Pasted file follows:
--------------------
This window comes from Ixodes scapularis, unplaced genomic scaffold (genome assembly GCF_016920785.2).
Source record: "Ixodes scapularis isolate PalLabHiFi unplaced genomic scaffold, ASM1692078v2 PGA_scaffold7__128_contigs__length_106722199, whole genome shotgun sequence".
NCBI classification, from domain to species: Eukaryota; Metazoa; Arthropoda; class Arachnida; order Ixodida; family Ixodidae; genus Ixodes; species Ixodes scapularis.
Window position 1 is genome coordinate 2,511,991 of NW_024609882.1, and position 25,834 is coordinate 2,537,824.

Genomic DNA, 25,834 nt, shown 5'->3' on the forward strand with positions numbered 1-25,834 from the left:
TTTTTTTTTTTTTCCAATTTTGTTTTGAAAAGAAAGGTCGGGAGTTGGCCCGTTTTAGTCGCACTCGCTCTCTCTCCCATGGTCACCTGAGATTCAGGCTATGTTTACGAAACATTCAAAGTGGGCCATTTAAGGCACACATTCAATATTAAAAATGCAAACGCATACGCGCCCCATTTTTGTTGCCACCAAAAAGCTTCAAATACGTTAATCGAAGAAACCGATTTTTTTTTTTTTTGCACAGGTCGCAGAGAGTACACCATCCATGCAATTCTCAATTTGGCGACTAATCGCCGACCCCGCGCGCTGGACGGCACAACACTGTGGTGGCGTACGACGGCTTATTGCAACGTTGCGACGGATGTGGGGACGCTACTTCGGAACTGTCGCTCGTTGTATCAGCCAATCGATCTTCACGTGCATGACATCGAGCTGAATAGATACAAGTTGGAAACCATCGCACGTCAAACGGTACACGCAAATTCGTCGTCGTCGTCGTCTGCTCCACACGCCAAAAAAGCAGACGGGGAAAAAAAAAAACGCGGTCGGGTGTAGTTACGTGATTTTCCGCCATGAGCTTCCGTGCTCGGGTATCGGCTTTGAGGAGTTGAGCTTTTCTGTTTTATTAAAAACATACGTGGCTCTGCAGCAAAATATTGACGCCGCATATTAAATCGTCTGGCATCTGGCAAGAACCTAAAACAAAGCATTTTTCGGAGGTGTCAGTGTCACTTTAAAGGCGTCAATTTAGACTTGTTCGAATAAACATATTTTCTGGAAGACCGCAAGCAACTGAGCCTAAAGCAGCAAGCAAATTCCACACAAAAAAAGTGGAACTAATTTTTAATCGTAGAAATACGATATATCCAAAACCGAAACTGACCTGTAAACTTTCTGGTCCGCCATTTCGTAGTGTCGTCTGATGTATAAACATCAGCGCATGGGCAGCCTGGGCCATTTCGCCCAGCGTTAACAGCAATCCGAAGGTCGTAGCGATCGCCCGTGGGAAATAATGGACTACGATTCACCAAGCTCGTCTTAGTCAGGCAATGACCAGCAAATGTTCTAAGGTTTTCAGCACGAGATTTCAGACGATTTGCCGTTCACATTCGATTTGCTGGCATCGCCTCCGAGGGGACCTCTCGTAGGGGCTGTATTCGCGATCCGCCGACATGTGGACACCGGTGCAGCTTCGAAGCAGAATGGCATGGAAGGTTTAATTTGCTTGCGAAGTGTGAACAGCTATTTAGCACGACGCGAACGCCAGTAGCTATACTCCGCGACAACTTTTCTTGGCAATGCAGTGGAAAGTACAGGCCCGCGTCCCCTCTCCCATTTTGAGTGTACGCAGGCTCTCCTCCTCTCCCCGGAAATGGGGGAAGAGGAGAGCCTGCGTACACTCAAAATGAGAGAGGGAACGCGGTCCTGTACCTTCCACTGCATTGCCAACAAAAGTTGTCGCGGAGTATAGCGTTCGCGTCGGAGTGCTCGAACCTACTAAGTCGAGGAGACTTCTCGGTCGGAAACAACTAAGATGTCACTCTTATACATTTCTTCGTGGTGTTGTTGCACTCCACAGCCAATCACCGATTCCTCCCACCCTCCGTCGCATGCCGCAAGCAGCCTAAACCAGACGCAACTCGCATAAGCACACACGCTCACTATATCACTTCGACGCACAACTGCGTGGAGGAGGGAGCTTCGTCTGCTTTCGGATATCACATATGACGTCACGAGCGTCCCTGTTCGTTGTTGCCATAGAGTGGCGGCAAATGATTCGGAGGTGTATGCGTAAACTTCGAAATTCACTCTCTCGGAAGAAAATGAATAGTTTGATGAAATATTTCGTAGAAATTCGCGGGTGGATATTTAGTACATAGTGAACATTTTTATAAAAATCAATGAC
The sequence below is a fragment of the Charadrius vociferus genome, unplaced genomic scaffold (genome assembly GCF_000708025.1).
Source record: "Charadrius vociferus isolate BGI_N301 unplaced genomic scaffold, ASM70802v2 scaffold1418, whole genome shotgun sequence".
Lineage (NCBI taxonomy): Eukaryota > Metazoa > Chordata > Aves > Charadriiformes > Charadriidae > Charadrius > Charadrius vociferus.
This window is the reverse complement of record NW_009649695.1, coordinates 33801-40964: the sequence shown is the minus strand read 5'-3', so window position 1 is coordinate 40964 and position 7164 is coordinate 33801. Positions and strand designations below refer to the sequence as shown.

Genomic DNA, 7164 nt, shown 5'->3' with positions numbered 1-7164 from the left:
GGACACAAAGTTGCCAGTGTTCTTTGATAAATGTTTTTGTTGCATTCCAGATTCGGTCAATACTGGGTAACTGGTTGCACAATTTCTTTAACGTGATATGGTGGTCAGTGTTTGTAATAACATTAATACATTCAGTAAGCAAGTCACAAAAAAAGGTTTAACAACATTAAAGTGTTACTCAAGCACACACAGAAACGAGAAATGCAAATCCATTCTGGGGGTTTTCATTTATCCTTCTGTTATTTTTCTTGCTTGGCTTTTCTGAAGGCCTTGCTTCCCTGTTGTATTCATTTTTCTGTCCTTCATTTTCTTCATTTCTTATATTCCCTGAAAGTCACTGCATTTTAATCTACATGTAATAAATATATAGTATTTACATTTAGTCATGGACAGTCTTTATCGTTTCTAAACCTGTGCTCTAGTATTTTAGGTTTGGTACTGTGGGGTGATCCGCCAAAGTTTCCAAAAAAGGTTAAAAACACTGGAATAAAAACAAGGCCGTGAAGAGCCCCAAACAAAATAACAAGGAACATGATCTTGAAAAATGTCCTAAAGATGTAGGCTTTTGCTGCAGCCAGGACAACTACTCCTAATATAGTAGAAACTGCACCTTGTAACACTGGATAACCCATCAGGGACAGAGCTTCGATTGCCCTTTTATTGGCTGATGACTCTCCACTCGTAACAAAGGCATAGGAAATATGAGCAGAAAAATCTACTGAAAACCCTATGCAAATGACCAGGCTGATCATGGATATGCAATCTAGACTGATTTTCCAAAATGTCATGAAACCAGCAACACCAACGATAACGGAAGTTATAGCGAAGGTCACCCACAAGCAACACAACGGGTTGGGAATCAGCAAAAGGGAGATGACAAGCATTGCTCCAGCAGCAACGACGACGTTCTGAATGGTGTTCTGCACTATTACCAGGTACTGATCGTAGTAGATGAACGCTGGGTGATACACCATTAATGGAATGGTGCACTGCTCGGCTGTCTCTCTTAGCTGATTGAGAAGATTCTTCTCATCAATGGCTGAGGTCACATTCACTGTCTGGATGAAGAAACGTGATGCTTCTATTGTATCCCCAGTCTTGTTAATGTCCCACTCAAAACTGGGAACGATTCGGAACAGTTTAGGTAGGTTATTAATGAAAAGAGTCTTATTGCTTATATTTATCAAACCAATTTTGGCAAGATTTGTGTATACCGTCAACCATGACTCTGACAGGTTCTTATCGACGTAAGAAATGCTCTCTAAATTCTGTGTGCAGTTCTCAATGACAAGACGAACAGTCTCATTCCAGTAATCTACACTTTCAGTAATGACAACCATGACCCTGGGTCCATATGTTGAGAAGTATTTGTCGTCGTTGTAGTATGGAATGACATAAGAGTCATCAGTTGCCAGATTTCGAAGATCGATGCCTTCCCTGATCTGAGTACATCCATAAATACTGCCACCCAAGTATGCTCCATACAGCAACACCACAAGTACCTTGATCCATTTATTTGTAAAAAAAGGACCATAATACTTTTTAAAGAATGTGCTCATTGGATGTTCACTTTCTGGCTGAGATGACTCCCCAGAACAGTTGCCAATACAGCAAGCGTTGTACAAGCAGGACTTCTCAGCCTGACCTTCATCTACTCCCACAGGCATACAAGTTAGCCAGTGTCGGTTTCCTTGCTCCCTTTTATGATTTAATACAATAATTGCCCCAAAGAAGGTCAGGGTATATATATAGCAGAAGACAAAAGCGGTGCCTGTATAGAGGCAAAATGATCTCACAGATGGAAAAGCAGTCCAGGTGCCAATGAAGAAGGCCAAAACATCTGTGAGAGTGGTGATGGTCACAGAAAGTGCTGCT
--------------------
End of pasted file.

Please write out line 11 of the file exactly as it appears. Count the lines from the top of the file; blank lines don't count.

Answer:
Genomic DNA, 7164 nt, shown 5'->3' with positions numbered 1-7164 from the left: